Asylum-seekers are not the only group with a keen interest in Christmas Island. About three months ago, the previous government quietly granted the Island’s only phosphate miner a 21-year lease extension. All that stands between the rock and a hard place for the foreign domiciled entities that now control it is an insectivorous bat – Pipistrellus murrayi – and the new Minister of the Environment, Greg Hunt.
A few hours after ex-Prime Minister Rudd’s return to power on June 26 this year, Labor MPs Catherine King (Member for Ballarat) and Warren Snowdon (Member for Lingiari) coincidentally issued a joint media release. Christmas Island’s economy, it said, had “received a boost with a new lease for its phosphate mine, securing its ownership until 2034”.
The signing ceremony was at Parliament House, Canberra. Mr Snowdon said it would deliver “economic certainty” for the Island’s 2,000 residents and “improve sustainability”. But can mining a depleting mineral resource achieve these objectives?
The timing seemed puzzling, as renewal apparently was not due until 2019. A 21-year extension had been granted by the Commonwealth in 1998 over previously mined areas, with a prohibition on further primary rainforest clearing on the 135 sq km island.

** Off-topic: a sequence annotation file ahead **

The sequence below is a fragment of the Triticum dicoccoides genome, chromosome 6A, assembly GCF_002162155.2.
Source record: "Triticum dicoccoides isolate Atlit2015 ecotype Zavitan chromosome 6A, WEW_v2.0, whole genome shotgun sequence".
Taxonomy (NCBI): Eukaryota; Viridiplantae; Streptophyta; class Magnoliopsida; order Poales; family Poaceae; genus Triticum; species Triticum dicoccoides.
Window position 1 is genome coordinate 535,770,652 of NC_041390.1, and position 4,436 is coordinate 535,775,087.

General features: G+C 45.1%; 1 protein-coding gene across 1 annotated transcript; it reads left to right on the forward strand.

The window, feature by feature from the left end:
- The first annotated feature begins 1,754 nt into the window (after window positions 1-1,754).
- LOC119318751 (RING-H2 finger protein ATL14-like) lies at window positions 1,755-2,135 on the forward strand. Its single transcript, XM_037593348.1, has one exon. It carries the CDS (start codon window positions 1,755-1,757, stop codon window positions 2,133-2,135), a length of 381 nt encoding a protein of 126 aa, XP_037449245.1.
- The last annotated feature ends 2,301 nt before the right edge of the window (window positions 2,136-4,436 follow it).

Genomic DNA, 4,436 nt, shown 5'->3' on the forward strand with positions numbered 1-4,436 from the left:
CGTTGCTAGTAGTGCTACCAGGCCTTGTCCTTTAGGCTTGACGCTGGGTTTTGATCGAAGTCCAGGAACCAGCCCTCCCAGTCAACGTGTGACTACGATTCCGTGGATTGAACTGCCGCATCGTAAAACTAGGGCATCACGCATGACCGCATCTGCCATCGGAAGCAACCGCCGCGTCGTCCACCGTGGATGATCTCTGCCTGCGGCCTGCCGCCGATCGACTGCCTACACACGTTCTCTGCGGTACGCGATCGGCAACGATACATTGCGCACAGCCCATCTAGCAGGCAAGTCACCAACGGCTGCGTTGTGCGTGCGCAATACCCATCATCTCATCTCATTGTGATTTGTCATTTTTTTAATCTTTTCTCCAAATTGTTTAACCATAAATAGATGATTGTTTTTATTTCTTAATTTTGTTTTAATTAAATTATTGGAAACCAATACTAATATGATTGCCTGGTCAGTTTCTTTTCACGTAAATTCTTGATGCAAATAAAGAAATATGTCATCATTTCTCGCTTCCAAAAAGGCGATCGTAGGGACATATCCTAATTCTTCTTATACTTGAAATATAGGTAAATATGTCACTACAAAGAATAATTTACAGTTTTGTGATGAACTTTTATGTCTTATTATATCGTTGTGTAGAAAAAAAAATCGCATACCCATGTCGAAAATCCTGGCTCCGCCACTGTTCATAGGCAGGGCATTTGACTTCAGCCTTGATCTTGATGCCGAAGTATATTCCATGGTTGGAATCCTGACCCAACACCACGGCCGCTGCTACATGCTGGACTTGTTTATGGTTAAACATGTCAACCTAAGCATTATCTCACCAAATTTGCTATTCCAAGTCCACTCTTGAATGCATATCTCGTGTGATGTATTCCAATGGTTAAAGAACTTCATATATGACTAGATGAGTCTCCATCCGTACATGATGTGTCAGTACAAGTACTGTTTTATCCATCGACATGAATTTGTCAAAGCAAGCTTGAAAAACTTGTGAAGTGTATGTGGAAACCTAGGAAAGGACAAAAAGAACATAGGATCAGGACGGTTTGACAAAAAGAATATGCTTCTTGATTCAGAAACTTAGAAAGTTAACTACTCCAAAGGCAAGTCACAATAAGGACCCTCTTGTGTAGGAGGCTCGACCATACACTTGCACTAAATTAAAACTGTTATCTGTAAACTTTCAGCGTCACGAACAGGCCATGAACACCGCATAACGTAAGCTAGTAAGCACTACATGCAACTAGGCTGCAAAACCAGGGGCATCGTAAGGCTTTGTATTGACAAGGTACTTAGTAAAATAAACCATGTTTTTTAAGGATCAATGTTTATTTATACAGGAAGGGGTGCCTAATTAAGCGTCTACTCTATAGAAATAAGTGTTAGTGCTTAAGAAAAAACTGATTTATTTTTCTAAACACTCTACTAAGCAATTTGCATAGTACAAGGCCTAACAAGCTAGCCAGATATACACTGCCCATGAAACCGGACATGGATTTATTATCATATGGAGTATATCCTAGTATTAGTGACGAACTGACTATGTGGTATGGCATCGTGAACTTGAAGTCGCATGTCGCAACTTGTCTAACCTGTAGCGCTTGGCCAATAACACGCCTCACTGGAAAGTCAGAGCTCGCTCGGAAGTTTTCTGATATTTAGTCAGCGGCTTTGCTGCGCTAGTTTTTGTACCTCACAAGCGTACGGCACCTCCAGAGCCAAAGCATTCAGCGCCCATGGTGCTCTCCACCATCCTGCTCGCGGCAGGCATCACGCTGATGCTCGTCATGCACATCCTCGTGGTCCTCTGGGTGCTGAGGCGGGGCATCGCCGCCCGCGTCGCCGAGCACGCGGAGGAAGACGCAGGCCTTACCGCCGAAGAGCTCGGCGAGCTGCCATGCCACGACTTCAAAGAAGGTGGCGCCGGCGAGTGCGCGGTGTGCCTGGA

But Chairman Clive Brown, a former WA Labor Minister for State Development (2001-2004) with the Gallop Government and trade unionist, wants something else before celebrating with shareholders and PRL’s 155 workers – approval to clear more land.
While we are grateful the former Minister approved an extension of our mining lease to 2034, the medium term plans we should now be able to make are once again being thwarted by uncertainties over access to our resource base. We remain hopeful however that the incoming government, with its commitment to the removal of unnecessary red tape, will see the merits of us not being prohibited from mining on our environmentally approved mining lease.”
In PRL’s 2013 Annual Report, signed off in late September, Brown expressed the hope that the Coalition government would support a plan designed that would deliver “economic and social development” to the 36% of the island outside its 8,719 hectare national park -managed by the Australian Nature Conservation Agency.
As Malcolm Turnbull rejected PRL’s lease extension application in 2007, this could be a challenge; at least compared to getting additional funding for an environmental issue – such as controlling the Yellow Crazy Ants that periodically threaten the island’s signature Red Crab (Gecarcoidea natalis); or improving the nesting habitat for Abbott’s Boobies (Papasula Abbotti).
PRL reported an annual profit after tax of $24.2 million, slightly more than the previous year, on sales of 672,000 tonnes of phosphate products. Its CIMS subsidiary also won a Department of Immigration tender for maintenance services for another three years.